City Council Holds Potential Final Meeting on Rikers’s Closure

With Rikers Island slated to close by 2026, the public had something to say about it.

Inside the hearing at City Hall, many gathered for the public hearing on the Rikers Island Closure Plan. (Photo by Sam Clegg)

In its only hearing on the multi-billion dollar, 10-year plan to close Rikers Island, New York’s City Council discussed the merits of the four jails planned to be built in every borough except Staten Island to replace it.

At a packed meeting in City Hall on Thursday, South Bronx Councilmember Rafael Salamanca — who also chairs the Council’s Land Use Committee — explained the city’s reason for wanting to close Rikers.

“There are no shortage of horror stories about the conditions on Rikers Island, heart-wrenching accounts from individuals who have experienced life on the island have led us to this moment in our city’s history,” Salamanca said. “If we are ever going to have a fair jail system in New York City, it starts with closing Rikers.”

A woman holds a sign calling for the closure of the Rikers Island jail. (Photo by Sam Clegg)

Mayor Bill de Blasio, who was previously opposed to the idea of closing Rikers, unfolded a 10-year, $8.7 billion plan to do so in 2017. This is only possible, however, by building new jails in Brooklyn, Queens, Manhattan and the Bronx. The mayor decided to have all four sites undergo the Uniform Land Use Review Procedure, which allows for community input prior to beginning construction, together rather than separately. Previously, multiple sites have never shared a ULURP process.

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All community boards in the affected areas have voted against the plans, either because of ideological opposition — as is the case with advocates from No New Jails — or due to more specific complaints.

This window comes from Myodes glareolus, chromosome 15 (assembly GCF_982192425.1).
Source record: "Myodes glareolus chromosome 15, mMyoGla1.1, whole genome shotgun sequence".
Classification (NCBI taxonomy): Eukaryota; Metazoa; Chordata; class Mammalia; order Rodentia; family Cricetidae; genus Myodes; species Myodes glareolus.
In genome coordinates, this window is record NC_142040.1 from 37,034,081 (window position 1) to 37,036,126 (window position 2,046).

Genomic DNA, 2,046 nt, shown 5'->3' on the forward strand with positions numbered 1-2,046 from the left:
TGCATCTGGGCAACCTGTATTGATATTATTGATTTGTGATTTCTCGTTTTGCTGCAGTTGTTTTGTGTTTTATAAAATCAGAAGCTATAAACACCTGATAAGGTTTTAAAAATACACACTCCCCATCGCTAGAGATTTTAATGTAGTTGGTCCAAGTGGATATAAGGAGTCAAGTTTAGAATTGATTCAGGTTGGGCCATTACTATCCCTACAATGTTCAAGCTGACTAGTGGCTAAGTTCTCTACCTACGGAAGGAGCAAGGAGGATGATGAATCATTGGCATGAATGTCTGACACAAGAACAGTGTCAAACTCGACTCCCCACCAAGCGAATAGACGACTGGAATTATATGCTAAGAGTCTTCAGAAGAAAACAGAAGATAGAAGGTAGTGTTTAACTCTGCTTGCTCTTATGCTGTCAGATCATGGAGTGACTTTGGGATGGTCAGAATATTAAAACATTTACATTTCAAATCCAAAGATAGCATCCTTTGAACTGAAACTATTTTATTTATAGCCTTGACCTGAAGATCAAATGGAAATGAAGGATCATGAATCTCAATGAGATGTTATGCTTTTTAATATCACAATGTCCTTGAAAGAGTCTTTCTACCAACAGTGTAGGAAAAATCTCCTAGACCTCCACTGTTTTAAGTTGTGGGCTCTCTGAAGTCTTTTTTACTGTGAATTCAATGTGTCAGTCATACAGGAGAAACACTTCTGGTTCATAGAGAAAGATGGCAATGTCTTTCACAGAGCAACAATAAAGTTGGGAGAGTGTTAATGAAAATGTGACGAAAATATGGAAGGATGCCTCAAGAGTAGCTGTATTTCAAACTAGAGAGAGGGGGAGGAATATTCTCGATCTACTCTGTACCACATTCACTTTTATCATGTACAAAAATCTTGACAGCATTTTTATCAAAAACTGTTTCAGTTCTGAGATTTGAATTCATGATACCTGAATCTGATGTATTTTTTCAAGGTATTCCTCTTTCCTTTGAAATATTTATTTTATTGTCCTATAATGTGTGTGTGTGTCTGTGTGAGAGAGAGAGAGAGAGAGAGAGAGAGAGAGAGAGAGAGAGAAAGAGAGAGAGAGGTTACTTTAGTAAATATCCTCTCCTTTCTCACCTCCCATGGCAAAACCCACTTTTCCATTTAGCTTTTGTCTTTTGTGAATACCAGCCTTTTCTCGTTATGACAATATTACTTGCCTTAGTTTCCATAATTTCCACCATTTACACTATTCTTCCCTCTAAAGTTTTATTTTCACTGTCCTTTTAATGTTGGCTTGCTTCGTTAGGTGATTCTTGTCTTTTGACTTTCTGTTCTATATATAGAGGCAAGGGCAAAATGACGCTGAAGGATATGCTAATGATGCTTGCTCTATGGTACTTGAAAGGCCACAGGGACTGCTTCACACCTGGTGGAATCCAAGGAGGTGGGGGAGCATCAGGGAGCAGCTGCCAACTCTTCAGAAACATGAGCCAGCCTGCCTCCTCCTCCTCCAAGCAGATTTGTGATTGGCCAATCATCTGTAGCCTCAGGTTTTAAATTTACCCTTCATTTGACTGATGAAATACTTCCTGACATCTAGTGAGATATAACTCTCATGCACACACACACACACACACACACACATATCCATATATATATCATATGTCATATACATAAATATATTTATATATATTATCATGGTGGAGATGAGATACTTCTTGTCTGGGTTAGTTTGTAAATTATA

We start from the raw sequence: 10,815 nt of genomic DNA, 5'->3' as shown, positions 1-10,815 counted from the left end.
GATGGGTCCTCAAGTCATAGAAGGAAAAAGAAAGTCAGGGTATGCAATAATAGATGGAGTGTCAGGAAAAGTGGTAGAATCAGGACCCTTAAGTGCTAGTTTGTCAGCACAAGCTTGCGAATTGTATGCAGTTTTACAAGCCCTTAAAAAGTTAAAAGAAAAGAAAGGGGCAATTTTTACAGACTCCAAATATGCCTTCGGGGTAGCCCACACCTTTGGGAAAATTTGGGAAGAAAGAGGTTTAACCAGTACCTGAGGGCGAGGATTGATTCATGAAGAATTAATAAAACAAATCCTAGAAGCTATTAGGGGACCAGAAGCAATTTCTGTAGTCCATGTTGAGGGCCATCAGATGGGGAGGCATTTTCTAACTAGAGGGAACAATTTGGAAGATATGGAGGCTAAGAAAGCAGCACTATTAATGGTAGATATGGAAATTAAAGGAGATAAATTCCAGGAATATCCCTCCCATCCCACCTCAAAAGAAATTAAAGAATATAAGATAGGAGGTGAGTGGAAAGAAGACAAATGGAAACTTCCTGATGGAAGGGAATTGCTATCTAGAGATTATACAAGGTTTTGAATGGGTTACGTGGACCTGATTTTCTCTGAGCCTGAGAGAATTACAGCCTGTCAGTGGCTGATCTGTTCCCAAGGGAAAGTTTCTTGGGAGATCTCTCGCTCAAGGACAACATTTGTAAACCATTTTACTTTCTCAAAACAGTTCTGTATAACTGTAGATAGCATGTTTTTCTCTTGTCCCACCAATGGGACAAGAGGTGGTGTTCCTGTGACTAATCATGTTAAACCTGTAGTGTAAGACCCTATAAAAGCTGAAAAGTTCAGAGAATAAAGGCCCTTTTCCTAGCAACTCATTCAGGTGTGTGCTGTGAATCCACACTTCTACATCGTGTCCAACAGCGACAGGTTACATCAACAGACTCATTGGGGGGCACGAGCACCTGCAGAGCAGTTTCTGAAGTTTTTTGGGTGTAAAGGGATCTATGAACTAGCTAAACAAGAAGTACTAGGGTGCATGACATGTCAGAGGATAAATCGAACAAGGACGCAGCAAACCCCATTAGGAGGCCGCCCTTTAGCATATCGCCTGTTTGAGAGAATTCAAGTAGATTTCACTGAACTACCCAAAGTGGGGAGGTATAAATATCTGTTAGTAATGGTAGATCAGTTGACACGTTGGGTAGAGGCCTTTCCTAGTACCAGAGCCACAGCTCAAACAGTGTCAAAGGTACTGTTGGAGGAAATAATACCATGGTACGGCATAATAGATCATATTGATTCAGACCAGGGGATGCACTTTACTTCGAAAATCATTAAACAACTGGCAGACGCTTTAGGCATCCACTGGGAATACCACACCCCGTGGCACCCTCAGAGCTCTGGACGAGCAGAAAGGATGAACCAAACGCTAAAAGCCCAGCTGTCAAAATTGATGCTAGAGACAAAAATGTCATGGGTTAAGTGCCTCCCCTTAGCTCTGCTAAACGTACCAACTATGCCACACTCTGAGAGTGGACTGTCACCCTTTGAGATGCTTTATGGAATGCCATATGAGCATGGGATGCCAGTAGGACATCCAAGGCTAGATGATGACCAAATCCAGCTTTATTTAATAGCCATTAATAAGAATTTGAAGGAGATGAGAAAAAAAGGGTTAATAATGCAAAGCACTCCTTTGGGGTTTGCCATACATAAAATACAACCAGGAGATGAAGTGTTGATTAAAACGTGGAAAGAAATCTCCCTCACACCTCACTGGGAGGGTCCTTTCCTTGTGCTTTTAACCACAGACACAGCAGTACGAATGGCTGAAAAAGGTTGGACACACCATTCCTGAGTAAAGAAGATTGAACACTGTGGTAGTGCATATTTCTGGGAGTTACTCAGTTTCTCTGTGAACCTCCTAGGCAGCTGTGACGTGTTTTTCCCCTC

For example, not far from NYU’s Lafayette Street Residence Hall, Chinatown community members have expressed opposition to the jail to be built in Manhattan partially because the site shares a wall with a senior center. Residents have expressed concerns about seniors in the center — called Chung Pak — after a study by NYU’s Center for the Study of Asian American Health found that construction could increase seniors’ risk of serious long-term illnesses and even death.

Stephen Levin is the council member representing the area of Brooklyn where the new jail is planned for potential construction. (Photo by Sam Clegg)

“One of the things we do have to look at is community impact,” City Councilmember representing Chinatown Margaret Chin said at the hearing. “One of the biggest concerns that I have is how do you protect the seniors and their caregivers during demolition and construction for [the] years that it’s going to happen?”

Members of the Department of City Planning present at the hearing responded by noting that contractors are required to follow federal, state and city legislation related to noise control. They also said the city will go “above and beyond” in regard to noise, traffic and air quality control. Contractors will use monitors that stop work if noise goes above a certain level, according to the DCP members. 

At 45-50 stories, the jail at 125 White St. would be the tallest building in Chinatown. Chin expressed concern about this as well as the impact of construction on businesses in the area.

Protesters stand outside the hearing on Thursday holding signs protesting the new jails. (Staff Photo by Sam Clegg)

“Small businesses are impacted,” Chin said. “They’re going to have to relocate or go out of business.”

The DCP responded by saying there will be full-time, 24/7 community liaisons for each of the four sites to deal with issues as they come along. 

The City Council is expected to vote on the plan in mid-October.

A version of this article appeared in the Monday, September 9, 2019 print edition. Email Yasmarie Diaz at [email protected]

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